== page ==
Transforming Women's Work: New England Lives in the Industrial Revolution

The Fall River Outrage: Life, Murder and Justice in Early Industrial New England

A Winter View Across Woodland Lake
A Winter View Across Woodland Lake.

Mountain Park Meadows
Mountain Park Meadows.

        What people call your advantages are really your disadvantages; for, while you are having a good time here hanging on the fences, sunning yourselves in the vacant lots, watching the ball games, or joining in laughing over the minstrel shows and plays at the theatre, reading the novels and the story papers, spending your money for little luxuries, the poor boys and the country boys are learning to work; learning to put themselves right down to hard tasks; learning that disagreeable things can be done by sticking to them; learning, in their small gains, what a costly thing money is; learning the great and profitable lessons of labor, and patience, and frugality, and steadfastness; and so, when you and they start out together in the great arena of the world’s work, they go right past you, and the first thing you know you are nowhere, and the world of work and the prizes of industry and skill and power are in their hands.
        You often see two young men beginning together in business, with equal chances and equal abilities, the only difference between them being that one of them has learned during his boyhood what work means, and the other has not. Presently this last one find that there is much that is disagreeable and confining and tedious about his work; that much is required and little given for it; and he gives up and is off in search of something pleasanter. It is not easy to find; and so he tries one thing after another, sticking to nothing long and getting no mastery of anything. His gains are therefore small, but his wants are many; his expenses exceed his income; he is always in debt, and by and by he gets utterly discouraged. Luck is all against him, he says, it is no use to try, and he sinks down into helpless poverty, or perhaps plunges into vice or crime. A great many of the forgers or defaulters come from this class. The other young man, meantime, sticks to his work. He knows that work is not always agreeable, but he is not going to let the task conquer him; he will conquer the task. He has done it before and can do it again. Success does not come all at once, but he can wait as well as work. And it comes to him by and by. He does not need to go in search of it; promotion seeks him. Prosperity does not need to be run after; it follows.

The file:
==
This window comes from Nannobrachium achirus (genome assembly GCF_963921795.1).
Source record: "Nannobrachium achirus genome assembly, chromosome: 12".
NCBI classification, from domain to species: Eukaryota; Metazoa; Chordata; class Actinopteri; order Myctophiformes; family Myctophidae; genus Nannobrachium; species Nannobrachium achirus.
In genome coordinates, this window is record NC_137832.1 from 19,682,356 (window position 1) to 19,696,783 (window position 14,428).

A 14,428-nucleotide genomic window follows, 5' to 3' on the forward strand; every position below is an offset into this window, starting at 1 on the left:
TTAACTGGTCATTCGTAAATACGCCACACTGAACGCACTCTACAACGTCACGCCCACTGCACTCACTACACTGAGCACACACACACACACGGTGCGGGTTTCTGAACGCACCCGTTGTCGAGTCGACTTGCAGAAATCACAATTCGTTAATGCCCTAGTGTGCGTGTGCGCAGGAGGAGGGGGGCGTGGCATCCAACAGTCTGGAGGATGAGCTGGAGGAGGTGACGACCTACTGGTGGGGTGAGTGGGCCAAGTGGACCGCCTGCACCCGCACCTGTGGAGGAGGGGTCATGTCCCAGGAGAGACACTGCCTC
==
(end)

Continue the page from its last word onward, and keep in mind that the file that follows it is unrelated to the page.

Now, boys, you are thinking by this time that, for those of you who are so unlucky as not to be obliges to earn your own living, there is a dubious outlook. Well, I have only been giving you the facts. I did not invent these facts; I simply have reported them as honestly as I could, and you certainly can afford to look them honestly in the fact. I want to guard you, however, against one or two wrong inferences.
        You must not infer that all the country boys who come to the cities become rich and influential men. There are tens of thousands of them who become paupers; there are tens of thousands of them who come to the city because they do not like to work, and because they imagine that city folks have an easy time of it. They come to grief, of course, and it serves them right.
        Neither must you infer that all poor boys in the cities become leading merchants and leading lawyers. Tens of thousands of them are growing up to be paupers and criminals.
        Neither are you called upon to believe that these boys from whom we have hears, liked the sever and confining labor at which they were kept in their boyhood. Some of them disliked it less than others did, no doubt; but most of them did hard work, not because they enjoyed it, but because they were compelled to do it.
        What these facts and figures teach is simply this — that a boy in city or country, who is trained to work, who gets the discipline of will that comes with that training, has eighteen chances of succeeding in life, when the boy who has not had this training has but one chance.
        They teach, also—and this is the fact I want you all to notice—that you cannot afford to go with the majority of your class, unless your class greatly changes its habits; that if you do about as the other fellows of your class do, you will come out about where the other fellow of your class come out— and that is nowhere—cripples, beaten, distanced in the race of life.

Snow Fields
Snow Fields.

Among the Hills — Mountain Park
Among the Hills — Mountain Park.

© Laurel O’Donnell 1996 - 2006, all rights reserved
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